Friday, November 10, 2017

"Going Into Town: A Love Letter to New York," by Roz Chast

“Going Into Town” (Bloomsbury, 2017), by the inimitable writer/artist/cartoonist Roz Chast, is subtitled “A Love Letter to New York,” and that it is indeed. Chast's love for the city is palpable. Chast is well known to New Yorker readers as a longtime contributor of her unique cartoons. She is also the author/artist of the bestselling 2014 graphic memoir, “Can’t We Talk About Something More Pleasant?”, which deals with the author’s relationship with her aging parents (see my friend Mary’s guest post on that book on 5/31/14). Chast herself grew up in Brooklyn and always thought of Manhattan as the center of everything. She and her husband did move to a “leafy suburb” north of New York when their children were little, but she never lost her love for New York. She says that the germ of the current book was her desire to offer her daughter some basic facts and guidance about Manhattan when the daughter was about to move to the city for college. She instructs her daughter in such things as the basic layout of Manhattan, the subway system, apartments, museums, and Central Park. Each page has a detailed, quirky drawing, along with dry, wry commentary. For example, she writes candidly that “For some reason, I’ve always preferred cities to Nature. I’m interested in the person-made. I like to watch and eavesdrop on people” (p. 40). And “When you walk around, keep your eyes and ears open. Partly for safetly… but also because there’s SO MUCH MATERIAL. The people, the buildings, things expected, things unexpected, or something surprising…” (p. 50). Chast's people are drawn as somewhat frumpy, in an utterly charming way. This book is an absolute joy to read and look at, and repays repeated readings with new surprising details on each page. And as a bonus: although I have visited New York many times over the years, I learned some new facts about it in this book.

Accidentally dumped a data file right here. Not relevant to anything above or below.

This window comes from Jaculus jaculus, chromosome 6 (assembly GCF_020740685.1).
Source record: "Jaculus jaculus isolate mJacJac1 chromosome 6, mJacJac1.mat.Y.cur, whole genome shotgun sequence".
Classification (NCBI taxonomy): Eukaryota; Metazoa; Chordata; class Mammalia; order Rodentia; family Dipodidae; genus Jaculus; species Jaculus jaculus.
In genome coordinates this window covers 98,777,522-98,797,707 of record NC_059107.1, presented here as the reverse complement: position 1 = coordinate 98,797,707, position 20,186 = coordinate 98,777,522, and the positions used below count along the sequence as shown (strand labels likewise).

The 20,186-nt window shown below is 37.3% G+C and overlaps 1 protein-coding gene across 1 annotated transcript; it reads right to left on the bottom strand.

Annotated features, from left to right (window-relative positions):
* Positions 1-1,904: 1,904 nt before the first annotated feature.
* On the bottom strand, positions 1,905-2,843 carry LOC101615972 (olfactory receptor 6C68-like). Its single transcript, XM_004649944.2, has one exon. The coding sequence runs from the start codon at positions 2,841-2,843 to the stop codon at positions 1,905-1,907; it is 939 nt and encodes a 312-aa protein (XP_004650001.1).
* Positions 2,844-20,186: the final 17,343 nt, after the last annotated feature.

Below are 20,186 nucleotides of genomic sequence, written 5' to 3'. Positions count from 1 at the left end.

Thursday, October 26, 2017

"Silver Sparrow," by Tayari Jones